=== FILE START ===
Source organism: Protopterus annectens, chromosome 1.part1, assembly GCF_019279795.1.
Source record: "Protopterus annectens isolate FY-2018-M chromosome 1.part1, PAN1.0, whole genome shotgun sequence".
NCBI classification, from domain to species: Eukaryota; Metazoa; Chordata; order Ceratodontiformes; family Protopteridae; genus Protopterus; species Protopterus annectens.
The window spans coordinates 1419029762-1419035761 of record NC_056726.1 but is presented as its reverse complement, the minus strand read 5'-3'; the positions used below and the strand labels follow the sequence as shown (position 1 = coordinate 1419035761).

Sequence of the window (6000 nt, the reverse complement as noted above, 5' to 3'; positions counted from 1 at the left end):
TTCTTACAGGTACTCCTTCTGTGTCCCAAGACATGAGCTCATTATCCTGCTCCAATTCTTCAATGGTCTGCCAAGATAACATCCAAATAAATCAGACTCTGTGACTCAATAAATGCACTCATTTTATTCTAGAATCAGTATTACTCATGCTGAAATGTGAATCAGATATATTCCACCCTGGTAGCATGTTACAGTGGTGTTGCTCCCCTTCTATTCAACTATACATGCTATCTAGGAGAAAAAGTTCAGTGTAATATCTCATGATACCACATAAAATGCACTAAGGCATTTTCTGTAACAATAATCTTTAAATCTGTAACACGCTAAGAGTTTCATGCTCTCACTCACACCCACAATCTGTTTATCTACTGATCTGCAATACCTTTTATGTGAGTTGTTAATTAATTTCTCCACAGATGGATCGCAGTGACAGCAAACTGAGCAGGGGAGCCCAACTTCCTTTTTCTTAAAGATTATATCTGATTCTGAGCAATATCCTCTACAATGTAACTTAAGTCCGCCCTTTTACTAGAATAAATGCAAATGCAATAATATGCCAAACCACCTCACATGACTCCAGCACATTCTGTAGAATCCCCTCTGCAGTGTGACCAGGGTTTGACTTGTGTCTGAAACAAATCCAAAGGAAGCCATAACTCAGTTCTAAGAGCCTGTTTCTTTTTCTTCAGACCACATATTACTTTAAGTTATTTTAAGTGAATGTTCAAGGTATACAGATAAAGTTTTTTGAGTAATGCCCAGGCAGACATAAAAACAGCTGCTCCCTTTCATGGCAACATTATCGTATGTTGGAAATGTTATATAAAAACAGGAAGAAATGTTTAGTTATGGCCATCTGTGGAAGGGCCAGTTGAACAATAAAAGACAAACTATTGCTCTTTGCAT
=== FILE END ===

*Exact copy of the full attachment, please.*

Source organism: Protopterus annectens, chromosome 1.part1, assembly GCF_019279795.1.
Source record: "Protopterus annectens isolate FY-2018-M chromosome 1.part1, PAN1.0, whole genome shotgun sequence".
NCBI classification, from domain to species: Eukaryota; Metazoa; Chordata; order Ceratodontiformes; family Protopteridae; genus Protopterus; species Protopterus annectens.
The window spans coordinates 1419029762-1419035761 of record NC_056726.1 but is presented as its reverse complement, the minus strand read 5'-3'; the positions used below and the strand labels follow the sequence as shown (position 1 = coordinate 1419035761).

Sequence of the window (6000 nt, the reverse complement as noted above, 5' to 3'; positions counted from 1 at the left end):
TTCTTACAGGTACTCCTTCTGTGTCCCAAGACATGAGCTCATTATCCTGCTCCAATTCTTCAATGGTCTGCCAAGATAACATCCAAATAAATCAGACTCTGTGACTCAATAAATGCACTCATTTTATTCTAGAATCAGTATTACTCATGCTGAAATGTGAATCAGATATATTCCACCCTGGTAGCATGTTACAGTGGTGTTGCTCCCCTTCTATTCAACTATACATGCTATCTAGGAGAAAAAGTTCAGTGTAATATCTCATGATACCACATAAAATGCACTAAGGCATTTTCTGTAACAATAATCTTTAAATCTGTAACACGCTAAGAGTTTCATGCTCTCACTCACACCCACAATCTGTTTATCTACTGATCTGCAATACCTTTTATGTGAGTTGTTAATTAATTTCTCCACAGATGGATCGCAGTGACAGCAAACTGAGCAGGGGAGCCCAACTTCCTTTTTCTTAAAGATTATATCTGATTCTGAGCAATATCCTCTACAATGTAACTTAAGTCCGCCCTTTTACTAGAATAAATGCAAATGCAATAATATGCCAAACCACCTCACATGACTCCAGCACATTCTGTAGAATCCCCTCTGCAGTGTGACCAGGGTTTGACTTGTGTCTGAAACAAATCCAAAGGAAGCCATAACTCAGTTCTAAGAGCCTGTTTCTTTTTCTTCAGACCACATATTACTTTAAGTTATTTTAAGTGAATGTTCAAGGTATACAGATAAAGTTTTTTGAGTAATGCCCAGGCAGACATAAAAACAGCTGCTCCCTTTCATGGCAACATTATCGTATGTTGGAAATGTTATATAAAAACAGGAAGAAATGTTTAGTTATGGCCATCTGTGGAAGGGCCAGTTGAACAATAAAAGACAAACTATTGCTCTTTGCAT